Abel Palermo

his forgotten artist was an outstanding musician and bandoneonist, required by the first level orchestras of very different styles, not only as instrumentalist, but also as orchestra leader and arranger. He possessed the virtue of a wide musical conception which allowed him to be featured with extremes so opposing as Pugliese and D'Arienzo and, of course, with his own aggregation.

He was born in the neighborhood of Villa Crespo in the city of Buenos Aires. His early stints were as from 1935, when he joined a bandoneon trio along with Manuel Daponte and Luis Bonnat, until he was summoned by the pianist Osvaldo Pugliese to join his brand-new orchestra.

The debut was on August 11, 1939, at the historical café El Nacional, on Corrientes Street. The members of that first outfit were: Osvaldo Pugliese (piano and leadership), Enrique Alessio, Osvaldo Ruggiero and Alberto Armengol (bandoneons), Enrique Camerano, Julio Carrasco and Jaime Tursky (violins), Aniceto Rossi (double bass) and Amadeo Mandarino (vocals).

Enrique stayed alongside don Osvaldo until the late 1944. We can appreciate them in the recordings of 1943-1944. The decarian style of the orchestra is highlighted in the numbers “Mala junta”, “Recuerdo”, “El rodeo”, “El remate”, “Amurado”, “Tierra querida” and “Mala pinta”. It is worth mentioning, at this stage of Pugliese’s career, the tight ensemble precision of the bandoneon section, with the unsurpassable work in the string section of Camerano and Rossi.

In 1943 the bandoneonists Esteban Gilardi and Oscar Castagniaro and the violinist Oscar Herrero were included.

Alessio split with Pugliese when the successful singer Alberto Castillo required him to replace the violinist Emilio Balcarce as arranger and conductor of his orchestra. The aggregation was lined up as follows: Enrique Alessio (arranger and leader), Ángel Condercuri , Luciano Leocata and Antonio Scelza (bandoneons), Armando Ziela, Alzidio Fernández, Frederik, Potenza (violins), Francisco De Lorenzo (double bass) and the excellent Uruguayan musician César Zagnoli (piano).

In 1948 a similar episode took place again, but this time with the orchestra that backed the singer Alberto Marino. When Emilio Balcarce split with it Alessio was summoned to lead it. His tenure in the orchestra resulted in a recording: the tango “Mano cruel”.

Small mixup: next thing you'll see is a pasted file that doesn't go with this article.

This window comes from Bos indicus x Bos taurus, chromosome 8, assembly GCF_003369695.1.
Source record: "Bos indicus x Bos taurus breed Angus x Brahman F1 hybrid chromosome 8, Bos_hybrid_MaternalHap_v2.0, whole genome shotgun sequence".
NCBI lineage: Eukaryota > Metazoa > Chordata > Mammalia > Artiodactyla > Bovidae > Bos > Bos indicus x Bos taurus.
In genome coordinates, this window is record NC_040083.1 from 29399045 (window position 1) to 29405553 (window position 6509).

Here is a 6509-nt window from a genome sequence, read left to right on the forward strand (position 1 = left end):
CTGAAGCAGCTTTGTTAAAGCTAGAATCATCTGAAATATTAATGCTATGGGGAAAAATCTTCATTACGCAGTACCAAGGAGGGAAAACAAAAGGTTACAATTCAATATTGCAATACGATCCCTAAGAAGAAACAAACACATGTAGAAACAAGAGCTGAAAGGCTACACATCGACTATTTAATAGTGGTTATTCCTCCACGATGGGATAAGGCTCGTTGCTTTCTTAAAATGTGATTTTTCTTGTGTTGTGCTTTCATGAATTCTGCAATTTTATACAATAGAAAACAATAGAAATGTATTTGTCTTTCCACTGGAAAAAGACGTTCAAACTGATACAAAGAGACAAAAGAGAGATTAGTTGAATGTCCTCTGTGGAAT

By the end of the year, the board members of Odeon, who already knew his talent as musician through his tenure in the above mentioned orchestras, decided to give him an opportunity to record as leader of his own orchestra. So he cut four numbers, in 1949, the instrumentals “Tiny”, composed by Pedro Maffia, Alberto Pugliese’s “El remate”, Alejandro Junnissi’s “El recodo” and, with Mario Delía on vocals, “Mi Buenos Aires querido”.

The following year an important event in Juan D'Arienzo’s orchestra happened. The lead bandoneon and arranger, Héctor Varela, quit to start his successful stage as leader of his own outfit. With him also left the bandoneonist Alberto San Miguel and the singer Armando Laborde.

After a suggestion of the bandoneonist Carlos Lazzari, D'Arienzo persuaded Enrique to join his orchestra as lead bandoneon and arranger. Then it was lined up with: Enrique Alessio, Carlos Lazzari, Aldo Junnissi and Felipe Ricciardi (bandoneons), Cayetano Puglisi, Blas Pensato, Jaime Ferrer and Clemente Arnaiz (violins), Virgilio Victorio (double bass) and Fulvio Salamanca (piano).

The debut on disc came with his piece: “Un tango para mi vieja”, with Alberto Echagüe on vocals. The other singer in the orchestra was Roberto Lemos who had replaced Armando Laborde.

He had a seven-year tenure with D'Arienzo. He left because of an important contract again offered by Odeon to reunite his orchestra. His vocalists were Hugo Soler, who had passed through the ranks of the orchestras led by Alfredo Gobbi and Joaquín Do Reyes, and the notable José Berón, brother of Raúl, Elba, Rosa and Adolfo.

Alessio recorded, with the vocalist Soler: the tango "Ríe payaso"; with José Berón: "Milonguita", "Por las calles del tango", "Y no pediste perdón" and the instrumentals "La cumparsita" and "Catamarca".

For three years his appearances on Radio El Mundo, dancehalls, cabarets and tearooms were to great acclaim.

Lastly, I want to highlight his oeuvre as composer, after his first hit with Alberto Castillo, the tango "Se lustra señor". Also he wrote: "Cantemos corazón" (recorded by Libertad Lamarque and Carlos Di Sarli), "Mi amor y tu amor", "Te odio y te quiero", "Pero te seguiré queriendo", "De corazón a corazón", "Papá", "Un vals para mamá", the instrumentals "Bien porteña" and "Julie". The latter was recorded by Osvaldo Pugliese in 1959.

In October 1999, the Concejo Deliberante de la Ciudad de Buenos Aires, awarded him the prize Mérito Ciudadano in recognition for his worthy and long career in popular music. He died in Mar del Plata, a seaside city where he had little before moved to.